You seem to have a condition that I like to call the “CPC Myopia Disease”

This condition afflicts many new advertisers and causes their critical reasoning skills to falter. It seems to stem from the misconception that all clicks have the exact same value. Or, as in your case, that a click is either from “genuine traffic”, or not, and that being the only differentiator.

In reality, each segment within a genuine traffic source will have a unique value per click. Not every segment has the same value per click. Some segments will have a value per click that is greater then the cost per click and others will not. The amount of the click is irrelevant, only the ratio of value to cost, and the total number of clicks available.

Here’s my prescription for a cure of the “CPC Myopia Disease”, study the following information until you understand it well enough to overcome the condition that causes this terrible disease.

Your total profit is determined by the following formula:

(Value Per Click – Cost Per Click) * Available Clicks = Total Profit

It doesn’t matter how cheap the CPC is, However it does matter how valuable the click is in relation to that cost.

So what does that mean in real-world practice?

It means that a $10 CPC is more profitable than a $0.02 CPC if the Value: cost ratio is higher. So stop looking at just CPC and start looking at Value: Cost ratios.

Also, please note that higher Value: Cost ratios do not always equal greater profits. You must also include the number of available clicks to find the total profit.

For example:

$3.00 Value Per Click with a CPC of $1.00 = 3:1 Value-to-cost ratio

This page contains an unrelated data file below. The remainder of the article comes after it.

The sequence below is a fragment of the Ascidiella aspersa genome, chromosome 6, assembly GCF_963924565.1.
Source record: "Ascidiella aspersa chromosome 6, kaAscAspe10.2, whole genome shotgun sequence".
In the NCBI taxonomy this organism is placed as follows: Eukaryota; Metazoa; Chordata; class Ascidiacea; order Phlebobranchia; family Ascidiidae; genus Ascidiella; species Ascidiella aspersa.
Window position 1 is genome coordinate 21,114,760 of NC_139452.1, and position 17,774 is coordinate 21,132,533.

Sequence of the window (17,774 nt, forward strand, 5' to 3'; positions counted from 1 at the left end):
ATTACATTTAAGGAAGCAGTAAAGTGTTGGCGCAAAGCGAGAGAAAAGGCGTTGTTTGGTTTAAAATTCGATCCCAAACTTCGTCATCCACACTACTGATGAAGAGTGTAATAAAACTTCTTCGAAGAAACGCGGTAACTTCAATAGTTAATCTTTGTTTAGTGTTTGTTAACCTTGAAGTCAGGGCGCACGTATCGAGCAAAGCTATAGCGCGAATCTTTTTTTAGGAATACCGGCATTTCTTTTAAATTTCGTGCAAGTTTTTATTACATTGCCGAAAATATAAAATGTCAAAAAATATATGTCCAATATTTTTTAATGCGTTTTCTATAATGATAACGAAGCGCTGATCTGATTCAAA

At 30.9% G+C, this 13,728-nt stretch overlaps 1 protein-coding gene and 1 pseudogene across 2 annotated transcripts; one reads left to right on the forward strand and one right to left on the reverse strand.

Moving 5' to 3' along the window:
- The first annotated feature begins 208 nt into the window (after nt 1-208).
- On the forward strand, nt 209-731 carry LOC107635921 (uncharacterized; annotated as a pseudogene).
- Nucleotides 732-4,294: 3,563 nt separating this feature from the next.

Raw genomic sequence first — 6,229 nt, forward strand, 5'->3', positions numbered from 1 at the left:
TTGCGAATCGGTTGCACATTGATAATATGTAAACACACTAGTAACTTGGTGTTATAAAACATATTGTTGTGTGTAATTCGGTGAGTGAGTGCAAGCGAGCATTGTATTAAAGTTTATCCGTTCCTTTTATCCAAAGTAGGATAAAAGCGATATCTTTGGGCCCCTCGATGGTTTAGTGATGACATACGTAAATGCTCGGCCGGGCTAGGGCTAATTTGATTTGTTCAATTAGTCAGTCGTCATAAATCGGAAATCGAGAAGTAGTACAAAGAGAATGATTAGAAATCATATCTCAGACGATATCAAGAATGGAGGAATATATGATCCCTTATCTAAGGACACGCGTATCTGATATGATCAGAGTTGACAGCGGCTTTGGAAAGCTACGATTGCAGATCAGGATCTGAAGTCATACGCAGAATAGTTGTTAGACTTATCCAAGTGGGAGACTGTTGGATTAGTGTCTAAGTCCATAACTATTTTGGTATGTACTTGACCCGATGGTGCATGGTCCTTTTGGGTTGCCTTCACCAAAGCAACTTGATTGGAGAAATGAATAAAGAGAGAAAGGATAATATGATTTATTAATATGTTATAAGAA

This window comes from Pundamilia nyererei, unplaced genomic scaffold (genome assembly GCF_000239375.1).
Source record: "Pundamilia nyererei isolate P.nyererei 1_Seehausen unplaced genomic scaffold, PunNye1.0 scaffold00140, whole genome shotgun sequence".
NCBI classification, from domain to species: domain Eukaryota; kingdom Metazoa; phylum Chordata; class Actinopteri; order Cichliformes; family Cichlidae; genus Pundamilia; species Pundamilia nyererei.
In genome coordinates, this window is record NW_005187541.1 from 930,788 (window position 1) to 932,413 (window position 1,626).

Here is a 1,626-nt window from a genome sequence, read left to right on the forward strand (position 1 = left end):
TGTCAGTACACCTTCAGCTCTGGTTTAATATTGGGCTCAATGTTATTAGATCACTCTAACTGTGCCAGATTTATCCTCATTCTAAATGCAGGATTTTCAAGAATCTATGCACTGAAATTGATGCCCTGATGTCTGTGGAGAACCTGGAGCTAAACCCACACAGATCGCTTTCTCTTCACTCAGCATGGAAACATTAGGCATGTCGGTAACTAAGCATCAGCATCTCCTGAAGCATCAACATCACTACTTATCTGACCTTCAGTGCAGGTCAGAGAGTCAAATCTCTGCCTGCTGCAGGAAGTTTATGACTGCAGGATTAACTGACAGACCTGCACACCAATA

Which is higher than

$2.00 Value Per Click with a CPC of $1.00 = 2:1 value-to-cost ratio

The 3:1 ratio is higher than the 2:1 ratio, and obviously more profitable on a per-click basis, even though the CPC is identical. However, this does not take into account the full formula for total profits, as presented above. You still need to multiple the ratio times the available clicks to find the most profitable of the two.

Please consider the following scenario:

($2 VPC – $1 CPC) * 1400 Clicks = $1400 Profit

($3 VPC – $1 CPC) * 600 Clicks = $1,200 Profit

($0.03 VPC – $0.01 CPC) * 16,000 Clicks = $320 profit

In the above scenario, neither the highest number of clicks, nor the lowest CPC, nor even the highest value to click ratio nets the highest total profit. You must apply the entire profit formula to find the greatest net value. Which, in this case, is not the segment with the lowest CPC, nor the segment with the greatest number of clicks, not the highest value to cost ratio, no, not even the segment with the highest profit per click.

So what can we learn from this?

Whenever you focus myopically on a single metric, like CPC, or ROI, anything other than total profit, you are likely to miss opportunities to maximize your total profit.

So please do yourself a favor, apply the entire profit formula, not just one metric that is meaningless without consideration of the rest of the profit formula. If we all do our part then maybe we can see this terrible disease “CPC Myopia” finally overcome.